The chancellor has said he “is willing to do what it takes” and increase support for households if energy bills rise again this autumn.
Sky’s economics and data editor Ed Conway asked the chancellor if he could guarantee he would step in if energy bills start rising again.
“All I can say is that I think I’ve demonstrated in the autumn statement, and the spring budget where I extended the energy price guarantee for another three months, funded in part by a windfall tax on the oil companies, that we are willing to do what it takes,” Mr Hunt said.
“We are very aware of the pressures that families are facing, and we want to do what we can to support them”, he said.
But, he added they were not expecting a major increase in Ofgem’s energy price cap, which today brought average bills to £2,074 a year, down £426 a year from the previous cap and is reviewed every three months.
When asked if the government would step in, if bills hypothetically reached £3,000 a year, the chancellor said he was not expecting those kinds increases.
“I don’t want to predict today what might happen to energy prices at the moment”, he said. “I don’t have a crystal ball.”
Wholesale gas prices have come down, enabling the energy regulator to bring down the price cap, but the future of prices is unknown.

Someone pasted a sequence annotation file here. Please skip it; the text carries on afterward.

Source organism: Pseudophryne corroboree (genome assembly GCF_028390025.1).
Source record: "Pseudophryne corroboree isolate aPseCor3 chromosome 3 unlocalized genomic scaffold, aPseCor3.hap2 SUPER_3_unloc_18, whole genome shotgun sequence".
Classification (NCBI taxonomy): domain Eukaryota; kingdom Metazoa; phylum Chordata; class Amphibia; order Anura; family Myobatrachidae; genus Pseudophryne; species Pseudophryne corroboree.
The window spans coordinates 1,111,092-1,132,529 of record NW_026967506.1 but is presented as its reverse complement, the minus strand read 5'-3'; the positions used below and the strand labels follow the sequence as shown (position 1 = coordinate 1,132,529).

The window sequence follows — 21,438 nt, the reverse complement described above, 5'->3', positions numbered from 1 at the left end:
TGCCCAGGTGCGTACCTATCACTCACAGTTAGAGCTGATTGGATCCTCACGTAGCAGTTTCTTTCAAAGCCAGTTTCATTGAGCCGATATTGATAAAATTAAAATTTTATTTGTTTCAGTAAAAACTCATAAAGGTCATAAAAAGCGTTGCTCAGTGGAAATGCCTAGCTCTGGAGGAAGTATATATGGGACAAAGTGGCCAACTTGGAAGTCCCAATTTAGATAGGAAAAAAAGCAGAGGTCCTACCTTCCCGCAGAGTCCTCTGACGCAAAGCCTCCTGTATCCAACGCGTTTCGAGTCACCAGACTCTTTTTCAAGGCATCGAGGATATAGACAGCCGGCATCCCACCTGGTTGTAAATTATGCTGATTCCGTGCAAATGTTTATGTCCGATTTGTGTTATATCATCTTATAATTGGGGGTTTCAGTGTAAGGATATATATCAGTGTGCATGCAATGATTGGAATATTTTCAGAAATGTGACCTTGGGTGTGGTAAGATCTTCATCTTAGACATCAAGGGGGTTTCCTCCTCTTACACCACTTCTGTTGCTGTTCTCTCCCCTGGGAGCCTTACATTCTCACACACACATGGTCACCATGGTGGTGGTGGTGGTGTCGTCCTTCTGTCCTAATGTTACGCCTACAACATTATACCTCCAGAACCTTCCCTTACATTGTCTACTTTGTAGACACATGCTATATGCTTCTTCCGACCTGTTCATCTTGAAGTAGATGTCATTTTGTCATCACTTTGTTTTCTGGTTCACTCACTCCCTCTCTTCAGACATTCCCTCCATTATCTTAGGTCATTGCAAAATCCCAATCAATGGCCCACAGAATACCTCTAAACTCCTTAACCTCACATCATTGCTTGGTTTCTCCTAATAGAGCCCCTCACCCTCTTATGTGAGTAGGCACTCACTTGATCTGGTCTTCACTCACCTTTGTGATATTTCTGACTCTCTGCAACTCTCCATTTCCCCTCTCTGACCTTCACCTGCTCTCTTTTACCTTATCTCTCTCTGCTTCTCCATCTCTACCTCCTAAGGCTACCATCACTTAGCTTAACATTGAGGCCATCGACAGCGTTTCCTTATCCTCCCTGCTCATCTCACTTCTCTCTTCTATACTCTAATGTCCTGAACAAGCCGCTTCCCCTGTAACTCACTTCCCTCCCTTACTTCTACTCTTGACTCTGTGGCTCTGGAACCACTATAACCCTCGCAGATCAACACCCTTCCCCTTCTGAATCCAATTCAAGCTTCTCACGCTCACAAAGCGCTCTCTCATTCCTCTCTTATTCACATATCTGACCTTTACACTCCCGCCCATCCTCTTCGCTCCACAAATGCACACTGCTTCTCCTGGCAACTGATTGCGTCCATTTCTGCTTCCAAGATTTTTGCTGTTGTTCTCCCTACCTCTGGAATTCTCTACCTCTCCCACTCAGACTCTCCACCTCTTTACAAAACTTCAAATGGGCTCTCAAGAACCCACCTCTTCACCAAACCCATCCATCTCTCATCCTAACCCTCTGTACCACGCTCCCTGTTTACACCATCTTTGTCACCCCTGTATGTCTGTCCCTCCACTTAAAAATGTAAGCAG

Ofgem’s chief executive on Thursday told MPs it is “very, very hard” to predict future energy prices.
“Every prediction on the market has turned out to be substantially wrong,” Jonathan Brearley said at the Public Accounts Committee.
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His “best guess” is prices will continue to come down but said it was only a guess.
Mr Brearley added he hopes prices continue to fall but said that it only takes one global event to bring prices up again.
Energy prices rose sharply in the wake of Russia’s invasion of Ukraine as Western countries rushed to cease use of Russian gas and find alternative sources.
Oil and gas prices had already been rising as economic activity restarted after pandemic-era lockdowns.
The government’s energy price guarantee is set to end on 1 July. It limits the amount suppliers can charge per unit of energy used and was applied throughout the autumn and winter.
No state support is planned from July.